Less than a week after Republicans said they would use federal lawmakers, candidates and party officials to raise unlimited money for an election advertisement fund, Democrats filed a request with the Federal Election Commission to see if that type of fundraising is legal.
Democratic leaders for Majority PAC and House Majority PAC sent a letter to the agency Thursday asking whether such PACs may use federal candidates and party officials to raise unlimited money from corporations, unions and individuals in light of recent judicial rulings and agency opinions.
Monica Dixon, executive director of Majority PAC, said she and other Democrats filed the request “to get clarity on what the rules are.”
“We believe that the FEC is the only entity that can provide guidance and guidelines about what the rules will be as it relates to federal officials,” she said.
Campaign finance reform advocates from Democracy 21 and the Campaign Legal Center railed against Bopp’s plan on Tuesday, calling it “illegal” in a joint statement.
Democrats’ advisory opinion request was met with mixed feeling by some campaign finance reformers. They want the issue to be addressed, but they also have been unhappy with some of the FEC’s recent opinions and deadlocked votes.
“This advisory opinion request asks a dysfunctional FEC about whether the proposed activities by the Republican Super PAC — including solicitation by federal office holders — are illegal,” said Fred Wertheimer, president of Democracy 21. He plans on filing comments with the agency on the matter.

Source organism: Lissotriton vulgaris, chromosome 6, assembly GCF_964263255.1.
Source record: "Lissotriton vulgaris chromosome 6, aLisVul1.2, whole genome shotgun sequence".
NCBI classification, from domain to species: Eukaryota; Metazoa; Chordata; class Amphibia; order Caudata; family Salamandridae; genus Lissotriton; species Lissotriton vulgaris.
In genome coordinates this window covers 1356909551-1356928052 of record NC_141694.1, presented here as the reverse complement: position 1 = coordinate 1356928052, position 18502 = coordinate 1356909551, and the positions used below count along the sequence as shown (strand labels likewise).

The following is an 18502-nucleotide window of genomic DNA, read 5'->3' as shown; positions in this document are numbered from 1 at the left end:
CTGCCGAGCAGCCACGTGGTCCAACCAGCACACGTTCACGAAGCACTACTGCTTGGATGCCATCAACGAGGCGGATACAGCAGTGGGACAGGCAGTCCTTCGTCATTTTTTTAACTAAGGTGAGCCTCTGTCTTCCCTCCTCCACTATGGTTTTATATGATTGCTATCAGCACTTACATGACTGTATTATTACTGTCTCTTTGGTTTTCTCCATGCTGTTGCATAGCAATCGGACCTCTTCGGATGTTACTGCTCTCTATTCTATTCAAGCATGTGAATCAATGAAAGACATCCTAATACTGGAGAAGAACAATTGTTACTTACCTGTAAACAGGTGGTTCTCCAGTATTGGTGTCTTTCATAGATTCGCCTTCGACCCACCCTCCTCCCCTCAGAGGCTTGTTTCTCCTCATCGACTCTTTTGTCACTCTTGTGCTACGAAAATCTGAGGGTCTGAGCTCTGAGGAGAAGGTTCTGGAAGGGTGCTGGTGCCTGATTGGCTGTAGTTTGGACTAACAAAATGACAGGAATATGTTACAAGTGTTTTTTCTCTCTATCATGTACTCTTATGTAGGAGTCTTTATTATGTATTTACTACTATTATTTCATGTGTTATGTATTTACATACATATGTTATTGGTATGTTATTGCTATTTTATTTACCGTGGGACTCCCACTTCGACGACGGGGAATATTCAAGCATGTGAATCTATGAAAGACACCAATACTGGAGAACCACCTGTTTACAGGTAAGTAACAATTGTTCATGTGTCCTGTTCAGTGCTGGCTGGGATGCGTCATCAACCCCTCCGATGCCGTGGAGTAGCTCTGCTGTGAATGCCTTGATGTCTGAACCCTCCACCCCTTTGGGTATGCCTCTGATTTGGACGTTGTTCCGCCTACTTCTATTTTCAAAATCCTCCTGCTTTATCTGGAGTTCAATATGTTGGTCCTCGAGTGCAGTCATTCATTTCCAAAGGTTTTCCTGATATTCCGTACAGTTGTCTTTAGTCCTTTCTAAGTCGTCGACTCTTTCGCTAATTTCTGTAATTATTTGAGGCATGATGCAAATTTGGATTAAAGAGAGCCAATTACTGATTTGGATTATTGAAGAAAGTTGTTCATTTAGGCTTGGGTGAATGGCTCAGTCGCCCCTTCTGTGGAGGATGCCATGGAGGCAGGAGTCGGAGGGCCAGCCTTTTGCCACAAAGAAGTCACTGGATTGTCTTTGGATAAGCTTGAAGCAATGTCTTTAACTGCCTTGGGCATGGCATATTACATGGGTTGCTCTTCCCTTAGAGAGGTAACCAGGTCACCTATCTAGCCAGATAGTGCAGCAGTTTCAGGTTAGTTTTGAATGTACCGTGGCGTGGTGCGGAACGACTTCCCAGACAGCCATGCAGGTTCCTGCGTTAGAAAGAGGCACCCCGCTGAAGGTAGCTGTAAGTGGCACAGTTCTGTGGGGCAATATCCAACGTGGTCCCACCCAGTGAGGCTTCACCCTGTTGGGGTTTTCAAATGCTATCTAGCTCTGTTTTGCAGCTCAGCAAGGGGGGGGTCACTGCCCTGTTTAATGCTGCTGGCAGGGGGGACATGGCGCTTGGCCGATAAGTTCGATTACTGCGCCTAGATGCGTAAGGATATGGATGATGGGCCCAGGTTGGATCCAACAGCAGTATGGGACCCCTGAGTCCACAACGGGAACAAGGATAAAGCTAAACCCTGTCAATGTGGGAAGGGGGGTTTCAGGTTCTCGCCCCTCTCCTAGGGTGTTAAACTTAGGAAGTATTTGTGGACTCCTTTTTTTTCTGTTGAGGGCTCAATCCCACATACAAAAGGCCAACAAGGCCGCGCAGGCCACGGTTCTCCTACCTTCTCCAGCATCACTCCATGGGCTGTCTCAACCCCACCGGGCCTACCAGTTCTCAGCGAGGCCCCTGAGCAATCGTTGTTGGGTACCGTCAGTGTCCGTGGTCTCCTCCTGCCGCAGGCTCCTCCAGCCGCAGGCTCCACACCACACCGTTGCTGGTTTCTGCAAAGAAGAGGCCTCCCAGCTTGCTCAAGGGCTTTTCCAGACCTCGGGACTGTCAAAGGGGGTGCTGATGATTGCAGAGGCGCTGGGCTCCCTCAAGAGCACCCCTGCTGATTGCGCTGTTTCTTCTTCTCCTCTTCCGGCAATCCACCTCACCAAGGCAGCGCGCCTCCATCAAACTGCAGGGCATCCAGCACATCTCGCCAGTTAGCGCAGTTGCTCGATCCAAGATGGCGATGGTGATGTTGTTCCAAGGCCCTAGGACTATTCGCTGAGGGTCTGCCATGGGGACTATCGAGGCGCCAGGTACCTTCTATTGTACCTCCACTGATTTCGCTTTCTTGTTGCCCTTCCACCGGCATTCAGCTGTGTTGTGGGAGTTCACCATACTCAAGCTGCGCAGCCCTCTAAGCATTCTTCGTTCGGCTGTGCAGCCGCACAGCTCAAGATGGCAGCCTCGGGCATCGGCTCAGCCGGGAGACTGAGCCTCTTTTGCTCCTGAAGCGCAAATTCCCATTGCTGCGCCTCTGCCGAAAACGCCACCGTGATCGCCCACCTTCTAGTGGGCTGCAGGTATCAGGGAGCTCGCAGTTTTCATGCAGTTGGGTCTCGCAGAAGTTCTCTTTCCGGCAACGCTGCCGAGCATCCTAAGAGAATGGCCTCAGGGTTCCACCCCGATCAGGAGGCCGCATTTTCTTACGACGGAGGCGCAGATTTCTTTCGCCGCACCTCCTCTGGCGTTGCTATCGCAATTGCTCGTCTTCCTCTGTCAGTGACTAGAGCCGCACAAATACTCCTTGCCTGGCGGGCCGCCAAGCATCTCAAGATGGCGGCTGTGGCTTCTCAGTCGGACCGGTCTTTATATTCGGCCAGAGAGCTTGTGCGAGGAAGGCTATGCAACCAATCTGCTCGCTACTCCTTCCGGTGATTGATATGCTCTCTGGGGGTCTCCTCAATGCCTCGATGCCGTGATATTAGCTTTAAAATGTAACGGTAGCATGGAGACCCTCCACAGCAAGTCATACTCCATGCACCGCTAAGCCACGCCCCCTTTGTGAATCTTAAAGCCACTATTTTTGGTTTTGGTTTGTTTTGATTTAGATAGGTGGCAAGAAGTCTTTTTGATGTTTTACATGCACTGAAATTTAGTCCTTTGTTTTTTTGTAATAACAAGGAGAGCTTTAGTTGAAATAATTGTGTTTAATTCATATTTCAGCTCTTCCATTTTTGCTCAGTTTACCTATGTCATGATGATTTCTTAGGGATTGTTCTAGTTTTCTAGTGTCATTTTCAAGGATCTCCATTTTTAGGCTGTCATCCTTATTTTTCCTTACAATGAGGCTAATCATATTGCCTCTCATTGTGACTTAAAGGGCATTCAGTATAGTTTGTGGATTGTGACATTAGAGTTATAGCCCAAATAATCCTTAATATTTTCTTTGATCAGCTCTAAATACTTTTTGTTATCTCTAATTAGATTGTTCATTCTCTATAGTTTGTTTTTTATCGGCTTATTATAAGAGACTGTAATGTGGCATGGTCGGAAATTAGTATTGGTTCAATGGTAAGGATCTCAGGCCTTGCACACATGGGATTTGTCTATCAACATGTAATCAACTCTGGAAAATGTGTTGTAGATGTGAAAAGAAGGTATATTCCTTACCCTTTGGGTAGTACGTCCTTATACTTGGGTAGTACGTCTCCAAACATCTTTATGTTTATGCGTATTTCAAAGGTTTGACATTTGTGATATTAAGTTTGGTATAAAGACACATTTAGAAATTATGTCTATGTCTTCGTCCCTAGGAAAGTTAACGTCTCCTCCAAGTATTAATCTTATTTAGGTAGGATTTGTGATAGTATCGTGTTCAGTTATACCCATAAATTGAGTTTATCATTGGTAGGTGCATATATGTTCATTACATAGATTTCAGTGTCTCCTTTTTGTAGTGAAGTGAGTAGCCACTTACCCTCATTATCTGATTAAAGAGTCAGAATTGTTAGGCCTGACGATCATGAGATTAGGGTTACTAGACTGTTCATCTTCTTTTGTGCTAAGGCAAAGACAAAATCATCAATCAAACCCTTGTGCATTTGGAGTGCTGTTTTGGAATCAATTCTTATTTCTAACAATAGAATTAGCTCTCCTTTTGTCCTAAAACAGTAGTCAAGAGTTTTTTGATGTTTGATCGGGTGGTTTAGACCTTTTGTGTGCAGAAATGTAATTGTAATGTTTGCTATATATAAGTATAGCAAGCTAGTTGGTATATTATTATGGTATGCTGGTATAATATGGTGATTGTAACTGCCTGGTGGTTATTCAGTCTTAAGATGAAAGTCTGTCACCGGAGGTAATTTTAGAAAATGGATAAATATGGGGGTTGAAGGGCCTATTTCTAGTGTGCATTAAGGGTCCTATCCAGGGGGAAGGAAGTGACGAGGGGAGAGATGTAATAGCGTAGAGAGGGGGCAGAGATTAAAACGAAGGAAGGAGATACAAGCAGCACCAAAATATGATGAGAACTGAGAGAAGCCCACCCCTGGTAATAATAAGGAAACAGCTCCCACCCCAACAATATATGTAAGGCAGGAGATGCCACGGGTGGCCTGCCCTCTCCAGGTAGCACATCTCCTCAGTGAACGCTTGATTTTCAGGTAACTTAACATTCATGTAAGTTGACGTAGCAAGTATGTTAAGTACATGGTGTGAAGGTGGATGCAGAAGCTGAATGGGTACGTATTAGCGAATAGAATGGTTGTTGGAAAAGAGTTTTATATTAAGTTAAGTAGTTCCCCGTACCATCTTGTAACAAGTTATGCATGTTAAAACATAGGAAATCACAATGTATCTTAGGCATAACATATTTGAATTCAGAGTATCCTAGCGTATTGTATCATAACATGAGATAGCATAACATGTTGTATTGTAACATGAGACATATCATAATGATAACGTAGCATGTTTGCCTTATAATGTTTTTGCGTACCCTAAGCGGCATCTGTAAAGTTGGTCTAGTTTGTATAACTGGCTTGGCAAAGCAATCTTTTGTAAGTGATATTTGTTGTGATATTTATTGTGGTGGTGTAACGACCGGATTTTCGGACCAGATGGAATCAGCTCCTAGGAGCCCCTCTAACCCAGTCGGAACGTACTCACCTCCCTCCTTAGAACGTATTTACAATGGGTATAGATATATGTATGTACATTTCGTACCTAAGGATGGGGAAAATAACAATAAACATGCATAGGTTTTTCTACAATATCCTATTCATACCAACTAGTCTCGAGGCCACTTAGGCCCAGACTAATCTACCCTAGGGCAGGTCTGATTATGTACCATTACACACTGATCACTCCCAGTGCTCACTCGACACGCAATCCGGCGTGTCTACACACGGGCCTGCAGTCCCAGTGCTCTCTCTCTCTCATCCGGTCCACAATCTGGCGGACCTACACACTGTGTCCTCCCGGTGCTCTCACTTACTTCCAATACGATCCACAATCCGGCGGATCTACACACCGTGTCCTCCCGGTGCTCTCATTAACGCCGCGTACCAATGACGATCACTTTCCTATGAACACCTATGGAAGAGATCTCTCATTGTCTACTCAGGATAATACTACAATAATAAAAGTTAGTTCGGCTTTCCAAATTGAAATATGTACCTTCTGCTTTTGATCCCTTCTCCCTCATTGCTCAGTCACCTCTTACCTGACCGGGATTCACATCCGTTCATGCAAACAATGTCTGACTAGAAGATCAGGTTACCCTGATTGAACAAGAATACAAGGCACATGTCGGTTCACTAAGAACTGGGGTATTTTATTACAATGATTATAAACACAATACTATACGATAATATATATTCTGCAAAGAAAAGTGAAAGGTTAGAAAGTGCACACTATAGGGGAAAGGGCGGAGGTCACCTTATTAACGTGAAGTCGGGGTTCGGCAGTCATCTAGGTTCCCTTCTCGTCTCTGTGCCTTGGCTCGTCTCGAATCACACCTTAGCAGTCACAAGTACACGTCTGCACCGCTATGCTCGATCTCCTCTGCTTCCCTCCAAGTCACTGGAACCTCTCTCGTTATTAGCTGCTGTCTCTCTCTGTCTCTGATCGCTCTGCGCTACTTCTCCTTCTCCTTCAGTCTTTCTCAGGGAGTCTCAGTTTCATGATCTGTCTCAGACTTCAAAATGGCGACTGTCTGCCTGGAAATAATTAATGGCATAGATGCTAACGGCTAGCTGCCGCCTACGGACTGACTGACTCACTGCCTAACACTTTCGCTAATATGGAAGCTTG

“Chances are that you will wind up with another three-to-three split vote and that would not constitute a finding that you can do this,” he continued. “But it would be read by some people as evidence that the commission will not enforce the law.”
Bopp told Roll Call this week that he thought Democrats would act soon to create a similar independent expenditures PAC to capitalize on this fundraising strategy.
Bopp said he “can’t wait” until the Democrats create a similar PAC. “This is a great idea that they could benefit from as well.”
Vice President Joe Biden waits to conduct a mock swearing-in ceremony with Sen. Brian Schatz, D-Hawaii, in the Capitol's Old Senate Chamber, December 2, 2014. Schatz was sworn in to serve the remainder of his term since he was appointed to the seat after Sen. Daniel Inouye, D-Hawaii, passed away.